General News of Saturday, 8 February 2020
The Ministry of Education says former President John Mahama has the worst record in the educational sector since independence.
This is in reaction to Mr Mahama‘s claims that the Akufo-Addo-led government is gagging teachers in the sector.
The former President at a meeting with the leadership of the National Association of Graduate Teachers (NAGRAT) on Wednesday said the governmenyt was intimidating teachers.
He said: “We need to reform [the educational sector] in order to improve the outcomes that we get from the educations service, but in doing those reforms, you must carry everyone with you. Right now, there’s a certain tyranny in the system. If as a headteacher you open your mouth and talk, you’ll be dismissed without going through due process. Everybody is quiet because everyone is afraid to talk. And so the government is just going ahead implementing and bulldozing its way through. One question you ask yourself is what is the quality of those children that are going to come out?” he questioned.
The Ministry in a statement, however, dismissed these claims, saying the government has been keen on engaging stakeholders, including various teacher unions.
“In all its reforms since taking office, this government has been particular about engaging all its stakeholders, including the various teacher unions. Indeed, teacher unions will testify that, the sector Minister, Dr Matthew Opoku Prempeh operates an open door policy and that they need no appointment to visit and engage him on any issue relating to education.”
The Ministry said the former President’s record in office in the education sector is the “worst since independence, to put it mildly.”
Read the full statement below;
JDM- THE MOST TEACHER-UNFRIENDLY PRESIDENT
The attention of the Ministry of Education has been drawn to a news item carried by www.citinewsroom, in which former President John Mahama is said to have criticized government for allegedly gagging teachers. This is said to be at a meeting yesterday with the leadership of the National Association of Graduate Teachers (NAGRAT).
Unfortunately, as it usually the case with educational matters, the former president’s allegations are devoid of facts.
In all its reforms since taking office, this government has been particular about engaging all its stakeholders, including the various teacher unions. Indeed, teacher unions will testify that, the sector Minister, Dr Matthew Opoku Prempeh operates an open door policy and that they need no appointment to visit and engage him on any issue relating to education.
It is worthy to note that the former President’s record in office in the education sector is the worst since independence, to put it mildly. His government has been the most teacher-unfriendly. Issues detrimental to the teacher perpetrated by his government include;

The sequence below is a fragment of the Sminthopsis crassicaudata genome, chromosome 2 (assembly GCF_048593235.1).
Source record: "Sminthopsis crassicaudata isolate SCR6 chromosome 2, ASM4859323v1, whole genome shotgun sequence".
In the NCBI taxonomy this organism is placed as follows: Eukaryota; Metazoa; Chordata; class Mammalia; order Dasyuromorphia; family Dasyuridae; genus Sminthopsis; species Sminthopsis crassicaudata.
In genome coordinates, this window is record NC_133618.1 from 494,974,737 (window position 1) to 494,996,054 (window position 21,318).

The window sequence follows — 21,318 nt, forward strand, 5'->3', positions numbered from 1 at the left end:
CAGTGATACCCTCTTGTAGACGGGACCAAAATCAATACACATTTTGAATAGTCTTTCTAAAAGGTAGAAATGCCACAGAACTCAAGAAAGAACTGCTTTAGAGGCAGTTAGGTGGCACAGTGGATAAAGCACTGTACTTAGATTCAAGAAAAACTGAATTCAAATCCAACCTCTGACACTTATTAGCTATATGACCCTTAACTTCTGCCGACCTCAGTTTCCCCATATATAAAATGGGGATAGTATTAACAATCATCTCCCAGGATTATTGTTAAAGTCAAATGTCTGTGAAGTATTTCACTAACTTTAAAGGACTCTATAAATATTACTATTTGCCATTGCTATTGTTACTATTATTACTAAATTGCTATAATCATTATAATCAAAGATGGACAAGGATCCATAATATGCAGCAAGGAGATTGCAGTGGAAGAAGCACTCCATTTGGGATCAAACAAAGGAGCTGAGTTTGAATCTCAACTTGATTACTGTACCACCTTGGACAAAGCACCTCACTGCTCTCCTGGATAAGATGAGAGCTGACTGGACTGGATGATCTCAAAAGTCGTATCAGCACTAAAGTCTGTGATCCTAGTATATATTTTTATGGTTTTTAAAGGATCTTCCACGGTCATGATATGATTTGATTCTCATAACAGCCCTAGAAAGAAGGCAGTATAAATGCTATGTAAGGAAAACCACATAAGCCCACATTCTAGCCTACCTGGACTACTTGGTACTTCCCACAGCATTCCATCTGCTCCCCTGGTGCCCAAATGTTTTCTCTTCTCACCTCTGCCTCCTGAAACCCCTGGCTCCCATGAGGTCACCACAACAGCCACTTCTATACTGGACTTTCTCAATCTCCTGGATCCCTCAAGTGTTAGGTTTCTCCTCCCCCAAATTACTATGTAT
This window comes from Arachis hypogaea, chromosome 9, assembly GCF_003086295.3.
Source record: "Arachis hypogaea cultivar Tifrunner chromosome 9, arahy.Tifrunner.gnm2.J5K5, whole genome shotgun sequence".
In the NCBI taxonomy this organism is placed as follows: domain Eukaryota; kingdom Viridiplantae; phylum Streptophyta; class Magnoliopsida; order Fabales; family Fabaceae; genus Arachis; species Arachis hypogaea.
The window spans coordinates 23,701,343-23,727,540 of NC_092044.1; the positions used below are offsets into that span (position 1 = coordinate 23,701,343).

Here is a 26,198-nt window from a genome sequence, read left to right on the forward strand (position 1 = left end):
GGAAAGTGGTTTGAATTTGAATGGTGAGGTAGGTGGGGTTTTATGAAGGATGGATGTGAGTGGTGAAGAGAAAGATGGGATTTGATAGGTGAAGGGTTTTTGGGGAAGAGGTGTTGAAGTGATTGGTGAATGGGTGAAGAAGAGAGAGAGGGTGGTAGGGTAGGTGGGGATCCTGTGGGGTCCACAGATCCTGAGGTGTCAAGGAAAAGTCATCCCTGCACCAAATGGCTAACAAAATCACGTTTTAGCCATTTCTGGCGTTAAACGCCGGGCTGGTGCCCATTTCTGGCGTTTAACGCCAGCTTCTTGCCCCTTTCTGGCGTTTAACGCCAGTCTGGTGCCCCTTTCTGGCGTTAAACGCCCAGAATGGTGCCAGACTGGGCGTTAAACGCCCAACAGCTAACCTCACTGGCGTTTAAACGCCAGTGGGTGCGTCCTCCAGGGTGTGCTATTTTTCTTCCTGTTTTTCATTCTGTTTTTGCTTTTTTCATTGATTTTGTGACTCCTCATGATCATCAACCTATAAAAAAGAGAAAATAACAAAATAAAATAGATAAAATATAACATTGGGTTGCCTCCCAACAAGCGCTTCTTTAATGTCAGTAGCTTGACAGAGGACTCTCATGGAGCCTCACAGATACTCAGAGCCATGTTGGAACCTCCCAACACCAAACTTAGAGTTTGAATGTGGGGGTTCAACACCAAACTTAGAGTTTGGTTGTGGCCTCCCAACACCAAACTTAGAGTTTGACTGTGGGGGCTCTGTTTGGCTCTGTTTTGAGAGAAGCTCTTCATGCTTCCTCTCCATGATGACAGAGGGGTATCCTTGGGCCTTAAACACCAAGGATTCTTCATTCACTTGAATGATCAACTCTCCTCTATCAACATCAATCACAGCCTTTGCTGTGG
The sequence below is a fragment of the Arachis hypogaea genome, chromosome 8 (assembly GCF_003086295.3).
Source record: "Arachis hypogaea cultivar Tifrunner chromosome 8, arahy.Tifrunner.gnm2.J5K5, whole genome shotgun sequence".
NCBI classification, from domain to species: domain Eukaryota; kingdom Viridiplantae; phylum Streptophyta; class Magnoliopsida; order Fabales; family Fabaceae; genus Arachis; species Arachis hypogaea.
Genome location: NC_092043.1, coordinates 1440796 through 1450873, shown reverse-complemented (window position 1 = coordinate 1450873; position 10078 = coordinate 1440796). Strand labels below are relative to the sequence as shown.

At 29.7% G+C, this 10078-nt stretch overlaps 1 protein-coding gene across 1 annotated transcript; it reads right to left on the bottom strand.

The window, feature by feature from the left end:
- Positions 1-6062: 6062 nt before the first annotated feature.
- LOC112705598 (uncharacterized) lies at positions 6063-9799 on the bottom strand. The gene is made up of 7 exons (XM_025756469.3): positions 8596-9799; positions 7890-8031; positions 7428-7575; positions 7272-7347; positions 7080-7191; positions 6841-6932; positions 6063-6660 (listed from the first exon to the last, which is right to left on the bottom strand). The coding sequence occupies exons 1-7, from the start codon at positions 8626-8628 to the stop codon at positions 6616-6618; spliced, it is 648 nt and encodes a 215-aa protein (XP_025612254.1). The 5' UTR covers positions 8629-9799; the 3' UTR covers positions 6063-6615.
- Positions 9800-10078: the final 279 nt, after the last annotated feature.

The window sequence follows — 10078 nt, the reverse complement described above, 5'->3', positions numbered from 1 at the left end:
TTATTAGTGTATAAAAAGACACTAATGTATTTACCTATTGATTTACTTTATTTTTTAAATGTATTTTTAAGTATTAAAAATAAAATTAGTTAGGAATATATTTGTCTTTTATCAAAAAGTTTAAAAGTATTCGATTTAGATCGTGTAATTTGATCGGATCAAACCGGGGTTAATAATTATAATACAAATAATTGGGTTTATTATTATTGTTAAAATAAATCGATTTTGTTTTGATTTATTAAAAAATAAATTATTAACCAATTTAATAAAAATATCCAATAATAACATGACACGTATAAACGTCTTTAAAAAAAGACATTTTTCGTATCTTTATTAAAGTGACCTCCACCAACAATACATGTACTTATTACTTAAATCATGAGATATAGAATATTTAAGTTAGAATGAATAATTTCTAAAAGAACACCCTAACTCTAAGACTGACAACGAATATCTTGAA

1. Cancellation of teacher trainee allowances
2. Failure to employ a single graduate teacher throughout his tenure
3. Salary legacy arrears in respect of payments to teachers, in pursuing their three-month pay policy.
4. Non-payment of tier 2 pension funds for teachers
5. A three-year backlog of non-promotion of teachers
6. Non-negotiation for four years for enhanced conditions of service for teachers.
7. No policy targeted at teachers
This government, on the other hand, has a record it can be proud of with respect to our hardworking teachers.
1. Restoration of teacher trainee allowances
2. Upgrading of Diploma awards by Colleges of Education to Degree awarding institutions.
3. Payment of GHC 70 to each teacher as motivation under the Free SHS policy
4. Clearing of legacy debts accrued by Mr. Mahama’s government
5. Abolition of three-month pay policy and prompt payment of teachers after recruitment
6. Out of turn promotion for teachers who upgrade to Masters level.
7. Development with partners (UNESCO, Norway) and unions a comprehensive teacher policy
8. Engaging unions on conditions of service, which the previous government never did.
It is worthy of note that in the pursuit of their teacher-unfriendly policies, unions did not indulge in strike actions against the Mahama government. Why, was this because he was gagging teachers and teacher unions?
The government that is paying his legacy arrears, of which over 97% has been paid, is rather on the receiving end of strike actions. Certainly, this is not a sign of gagging.
It beggars belief that Mr. Mahama would proffer views and launch unfounded criticisms on this government, which is doing its best for the teaching profession. He has absolutely no moral right to do so.
The former President is advised to desist from seeking to poison the relationship between the Ministry and the teaching profession for purposes of cheap political expediency.
Director of Communications
Ekow Vincent Assafuah